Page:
Lambda was devised to run user-generated functions in the cloud, without the need for the user to worry about any of the supporting stack running said functions. Lambda is a stateless computer service, meaning it runs a user-defined function that collects data from an outside service, works on the data and delivers the output to another service. The code has to be triggered by an external event, such as an incoming call from a mobile app, web service, or by another AWS service. A change in an Amazon S3 bucket or DynamoDB table can also trigger a function call.

Lambda is novel in that it strips away all need to worry about any supporting infrastructure. No more maintaining EC2 instances just to run a single function. Infrastructure issues, such as scaling or maintenance, are whisked away in abstraction. Typical Lambda jobs include image conversion, change notifications and file compression — in fact, AWS has prebuilt functions available to handle those specific tasks.

Summary

In summary, what does this say about the continuum that we see as the world develops new technology stacks? There is a new set of application patterns and deployments. We have achieved a degree of compatibility, and the next effort is to get better performance. Containers and unikernels are similar technologies, with unikernels described as “a Docker container on a diet.” By bringing unikernels to Docker, it could allow for greater familiarity with the technology.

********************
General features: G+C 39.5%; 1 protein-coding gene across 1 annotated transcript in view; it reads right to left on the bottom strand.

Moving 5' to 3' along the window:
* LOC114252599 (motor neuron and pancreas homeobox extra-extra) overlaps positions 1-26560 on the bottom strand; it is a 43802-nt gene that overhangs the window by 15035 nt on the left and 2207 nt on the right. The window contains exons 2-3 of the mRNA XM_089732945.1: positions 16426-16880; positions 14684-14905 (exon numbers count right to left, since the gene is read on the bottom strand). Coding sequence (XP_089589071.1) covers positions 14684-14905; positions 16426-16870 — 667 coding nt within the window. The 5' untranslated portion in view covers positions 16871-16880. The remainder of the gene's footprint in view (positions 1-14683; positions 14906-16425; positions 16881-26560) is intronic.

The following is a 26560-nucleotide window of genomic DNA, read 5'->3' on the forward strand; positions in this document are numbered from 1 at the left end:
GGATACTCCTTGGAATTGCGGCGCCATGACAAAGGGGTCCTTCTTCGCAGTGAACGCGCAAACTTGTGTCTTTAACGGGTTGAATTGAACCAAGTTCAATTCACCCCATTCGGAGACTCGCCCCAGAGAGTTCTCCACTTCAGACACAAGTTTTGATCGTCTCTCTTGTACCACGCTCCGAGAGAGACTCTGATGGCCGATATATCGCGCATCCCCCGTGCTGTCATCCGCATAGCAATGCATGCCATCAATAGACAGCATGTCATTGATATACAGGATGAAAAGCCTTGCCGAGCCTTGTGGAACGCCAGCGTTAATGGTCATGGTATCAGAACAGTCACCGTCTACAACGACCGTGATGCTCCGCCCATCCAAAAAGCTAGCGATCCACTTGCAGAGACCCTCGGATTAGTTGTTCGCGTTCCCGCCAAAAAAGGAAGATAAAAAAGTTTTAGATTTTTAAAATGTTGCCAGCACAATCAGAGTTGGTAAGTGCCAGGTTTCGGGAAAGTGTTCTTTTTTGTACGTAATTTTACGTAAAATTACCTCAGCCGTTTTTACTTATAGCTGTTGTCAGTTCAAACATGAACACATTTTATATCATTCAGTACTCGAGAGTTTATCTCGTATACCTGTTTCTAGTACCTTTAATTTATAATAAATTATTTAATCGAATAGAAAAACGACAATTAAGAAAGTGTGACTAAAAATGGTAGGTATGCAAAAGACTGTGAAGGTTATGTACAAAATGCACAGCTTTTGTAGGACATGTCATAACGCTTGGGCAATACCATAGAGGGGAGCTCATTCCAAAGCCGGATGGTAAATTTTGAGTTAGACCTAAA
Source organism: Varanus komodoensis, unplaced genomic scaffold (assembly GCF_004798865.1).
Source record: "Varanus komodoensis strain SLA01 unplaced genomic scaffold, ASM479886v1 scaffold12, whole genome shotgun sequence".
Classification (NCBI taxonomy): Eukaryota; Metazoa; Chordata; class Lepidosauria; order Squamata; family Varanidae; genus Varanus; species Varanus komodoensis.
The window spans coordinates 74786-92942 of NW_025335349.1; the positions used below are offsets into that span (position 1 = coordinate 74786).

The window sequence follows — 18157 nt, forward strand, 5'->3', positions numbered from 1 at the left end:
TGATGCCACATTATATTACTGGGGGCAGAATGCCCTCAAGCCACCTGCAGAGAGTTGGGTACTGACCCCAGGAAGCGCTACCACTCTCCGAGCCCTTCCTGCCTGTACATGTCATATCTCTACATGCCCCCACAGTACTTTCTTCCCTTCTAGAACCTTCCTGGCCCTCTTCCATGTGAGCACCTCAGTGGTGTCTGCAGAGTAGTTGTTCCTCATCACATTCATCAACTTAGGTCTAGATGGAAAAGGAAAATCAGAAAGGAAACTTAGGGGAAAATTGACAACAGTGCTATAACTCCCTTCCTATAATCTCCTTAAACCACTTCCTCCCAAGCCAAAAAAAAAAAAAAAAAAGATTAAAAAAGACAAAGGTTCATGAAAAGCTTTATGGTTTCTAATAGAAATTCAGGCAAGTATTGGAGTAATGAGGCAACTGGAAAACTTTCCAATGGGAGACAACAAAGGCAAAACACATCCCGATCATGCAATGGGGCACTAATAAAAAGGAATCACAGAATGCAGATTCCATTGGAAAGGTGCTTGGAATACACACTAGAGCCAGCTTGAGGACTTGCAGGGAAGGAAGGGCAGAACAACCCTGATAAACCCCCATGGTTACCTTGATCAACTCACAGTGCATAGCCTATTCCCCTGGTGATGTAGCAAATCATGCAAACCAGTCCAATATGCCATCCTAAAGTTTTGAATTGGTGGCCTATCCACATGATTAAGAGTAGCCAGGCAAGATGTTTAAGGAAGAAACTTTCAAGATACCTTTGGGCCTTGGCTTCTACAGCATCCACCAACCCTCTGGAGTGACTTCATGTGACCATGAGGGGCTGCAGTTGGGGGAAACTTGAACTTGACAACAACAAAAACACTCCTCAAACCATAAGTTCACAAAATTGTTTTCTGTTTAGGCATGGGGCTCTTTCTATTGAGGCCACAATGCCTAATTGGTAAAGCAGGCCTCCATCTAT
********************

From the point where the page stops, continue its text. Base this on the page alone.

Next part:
If one is building mission-critical systems, unikernels give developers explicit control over core security areas of their application. Developers can choose the output result while working with unikernels. In comparison, Docker containers have everything they need to run enabled by default. In unikernels, many features are turned off by default, meaning more initial setup and choices for a project team. According to unikernel proponents, once these choices have been made, the result is resilient new stacks that are secure, while also being customizable to the needs of the project.

What does that mean for containers? In an interview, Docker CTO Solomon Hykes said the ramifications for what Docker is doing are pretty broad.

“Our focus is about continuing to enable a platform that is looking at the whole lifecycle of an application, so our focus will be on adding more and more innovation; our job is to simplify and accelerate that journey of the application lifecycle for organizations.”

But in the meantime, the real win will come to the organizations that can offer the speed that comes with lightweight systems. How they will do that will require a new thinking about how to transition from monoliths to microservices and all that goes with it, as we move along the continuum to an ever more programmable world.

Docker is a sponsor of The New Stack.

Feature image: NASA via Unsplash.

This post is part of a larger story we're telling about the state of the container ecosystem